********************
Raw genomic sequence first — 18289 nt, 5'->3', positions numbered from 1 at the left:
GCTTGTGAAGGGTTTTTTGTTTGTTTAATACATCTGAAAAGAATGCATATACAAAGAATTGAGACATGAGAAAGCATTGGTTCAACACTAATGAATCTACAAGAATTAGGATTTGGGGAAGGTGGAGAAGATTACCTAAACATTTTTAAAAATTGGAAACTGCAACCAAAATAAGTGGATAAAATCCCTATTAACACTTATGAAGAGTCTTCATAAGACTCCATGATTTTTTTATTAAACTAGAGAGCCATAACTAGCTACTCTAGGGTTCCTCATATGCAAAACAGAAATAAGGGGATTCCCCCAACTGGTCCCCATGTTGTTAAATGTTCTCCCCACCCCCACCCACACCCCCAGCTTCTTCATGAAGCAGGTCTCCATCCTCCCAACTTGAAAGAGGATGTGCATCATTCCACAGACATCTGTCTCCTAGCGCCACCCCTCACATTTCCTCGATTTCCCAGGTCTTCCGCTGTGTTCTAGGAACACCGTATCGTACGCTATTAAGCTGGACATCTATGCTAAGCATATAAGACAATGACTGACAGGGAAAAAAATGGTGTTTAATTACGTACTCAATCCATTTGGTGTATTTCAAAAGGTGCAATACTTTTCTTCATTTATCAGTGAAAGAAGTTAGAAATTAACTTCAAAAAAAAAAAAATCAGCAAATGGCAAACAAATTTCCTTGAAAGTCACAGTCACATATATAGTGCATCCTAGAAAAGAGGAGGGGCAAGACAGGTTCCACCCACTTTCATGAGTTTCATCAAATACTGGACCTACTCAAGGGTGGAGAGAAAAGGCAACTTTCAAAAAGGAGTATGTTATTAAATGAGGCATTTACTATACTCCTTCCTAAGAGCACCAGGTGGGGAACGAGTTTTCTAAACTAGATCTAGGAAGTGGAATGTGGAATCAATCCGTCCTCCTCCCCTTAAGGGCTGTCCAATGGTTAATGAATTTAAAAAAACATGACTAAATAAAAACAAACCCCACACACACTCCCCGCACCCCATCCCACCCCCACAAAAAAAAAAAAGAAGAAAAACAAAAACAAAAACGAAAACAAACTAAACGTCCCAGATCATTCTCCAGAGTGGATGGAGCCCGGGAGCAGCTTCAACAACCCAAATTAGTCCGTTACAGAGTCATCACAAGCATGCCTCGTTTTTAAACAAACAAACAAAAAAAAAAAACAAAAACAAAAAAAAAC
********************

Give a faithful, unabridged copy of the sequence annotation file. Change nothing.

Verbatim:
Raw genomic sequence first — 18289 nt, 5'->3', positions numbered from 1 at the left:
GCTTGTGAAGGGTTTTTTGTTTGTTTAATACATCTGAAAAGAATGCATATACAAAGAATTGAGACATGAGAAAGCATTGGTTCAACACTAATGAATCTACAAGAATTAGGATTTGGGGAAGGTGGAGAAGATTACCTAAACATTTTTAAAAATTGGAAACTGCAACCAAAATAAGTGGATAAAATCCCTATTAACACTTATGAAGAGTCTTCATAAGACTCCATGATTTTTTTATTAAACTAGAGAGCCATAACTAGCTACTCTAGGGTTCCTCATATGCAAAACAGAAATAAGGGGATTCCCCCAACTGGTCCCCATGTTGTTAAATGTTCTCCCCACCCCCACCCACACCCCCAGCTTCTTCATGAAGCAGGTCTCCATCCTCCCAACTTGAAAGAGGATGTGCATCATTCCACAGACATCTGTCTCCTAGCGCCACCCCTCACATTTCCTCGATTTCCCAGGTCTTCCGCTGTGTTCTAGGAACACCGTATCGTACGCTATTAAGCTGGACATCTATGCTAAGCATATAAGACAATGACTGACAGGGAAAAAAATGGTGTTTAATTACGTACTCAATCCATTTGGTGTATTTCAAAAGGTGCAATACTTTTCTTCATTTATCAGTGAAAGAAGTTAGAAATTAACTTCAAAAAAAAAAAAATCAGCAAATGGCAAACAAATTTCCTTGAAAGTCACAGTCACATATATAGTGCATCCTAGAAAAGAGGAGGGGCAAGACAGGTTCCACCCACTTTCATGAGTTTCATCAAATACTGGACCTACTCAAGGGTGGAGAGAAAAGGCAACTTTCAAAAAGGAGTATGTTATTAAATGAGGCATTTACTATACTCCTTCCTAAGAGCACCAGGTGGGGAACGAGTTTTCTAAACTAGATCTAGGAAGTGGAATGTGGAATCAATCCGTCCTCCTCCCCTTAAGGGCTGTCCAATGGTTAATGAATTTAAAAAAACATGACTAAATAAAAACAAACCCCACACACACTCCCCGCACCCCATCCCACCCCCACAAAAAAAAAAAAGAAGAAAAACAAAAACAAAAACGAAAACAAACTAAACGTCCCAGATCATTCTCCAGAGTGGATGGAGCCCGGGAGCAGCTTCAACAACCCAAATTAGTCCGTTACAGAGTCATCACAAGCATGCCTCGTTTTTAAACAAACAAACAAAAAAAAAAAACAAAAACAAAAAAAAAC